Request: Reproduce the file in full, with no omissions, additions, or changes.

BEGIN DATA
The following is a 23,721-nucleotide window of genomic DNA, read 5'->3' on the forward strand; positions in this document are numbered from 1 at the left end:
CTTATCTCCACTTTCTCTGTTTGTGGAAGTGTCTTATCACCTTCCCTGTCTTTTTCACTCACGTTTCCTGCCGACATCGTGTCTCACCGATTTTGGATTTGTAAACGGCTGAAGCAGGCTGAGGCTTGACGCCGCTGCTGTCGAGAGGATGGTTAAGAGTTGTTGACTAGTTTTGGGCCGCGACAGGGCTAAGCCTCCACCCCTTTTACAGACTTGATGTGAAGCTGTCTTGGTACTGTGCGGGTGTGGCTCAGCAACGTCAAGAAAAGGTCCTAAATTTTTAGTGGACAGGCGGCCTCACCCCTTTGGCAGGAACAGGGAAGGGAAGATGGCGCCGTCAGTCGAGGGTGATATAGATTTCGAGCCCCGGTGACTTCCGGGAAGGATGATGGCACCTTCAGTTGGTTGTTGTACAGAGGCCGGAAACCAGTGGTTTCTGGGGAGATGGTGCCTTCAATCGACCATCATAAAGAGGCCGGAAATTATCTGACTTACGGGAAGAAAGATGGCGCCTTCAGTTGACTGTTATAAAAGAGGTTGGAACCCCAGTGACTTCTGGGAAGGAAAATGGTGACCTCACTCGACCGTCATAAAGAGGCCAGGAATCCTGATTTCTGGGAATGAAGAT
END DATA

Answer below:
The following is a 23,721-nucleotide window of genomic DNA, read 5'->3' on the forward strand; positions in this document are numbered from 1 at the left end:
CTTATCTCCACTTTCTCTGTTTGTGGAAGTGTCTTATCACCTTCCCTGTCTTTTTCACTCACGTTTCCTGCCGACATCGTGTCTCACCGATTTTGGATTTGTAAACGGCTGAAGCAGGCTGAGGCTTGACGCCGCTGCTGTCGAGAGGATGGTTAAGAGTTGTTGACTAGTTTTGGGCCGCGACAGGGCTAAGCCTCCACCCCTTTTACAGACTTGATGTGAAGCTGTCTTGGTACTGTGCGGGTGTGGCTCAGCAACGTCAAGAAAAGGTCCTAAATTTTTAGTGGACAGGCGGCCTCACCCCTTTGGCAGGAACAGGGAAGGGAAGATGGCGCCGTCAGTCGAGGGTGATATAGATTTCGAGCCCCGGTGACTTCCGGGAAGGATGATGGCACCTTCAGTTGGTTGTTGTACAGAGGCCGGAAACCAGTGGTTTCTGGGGAGATGGTGCCTTCAATCGACCATCATAAAGAGGCCGGAAATTATCTGACTTACGGGAAGAAAGATGGCGCCTTCAGTTGACTGTTATAAAAGAGGTTGGAACCCCAGTGACTTCTGGGAAGGAAAATGGTGACCTCACTCGACCGTCATAAAGAGGCCAGGAATCCTGATTTCTGGGAATGAAGAT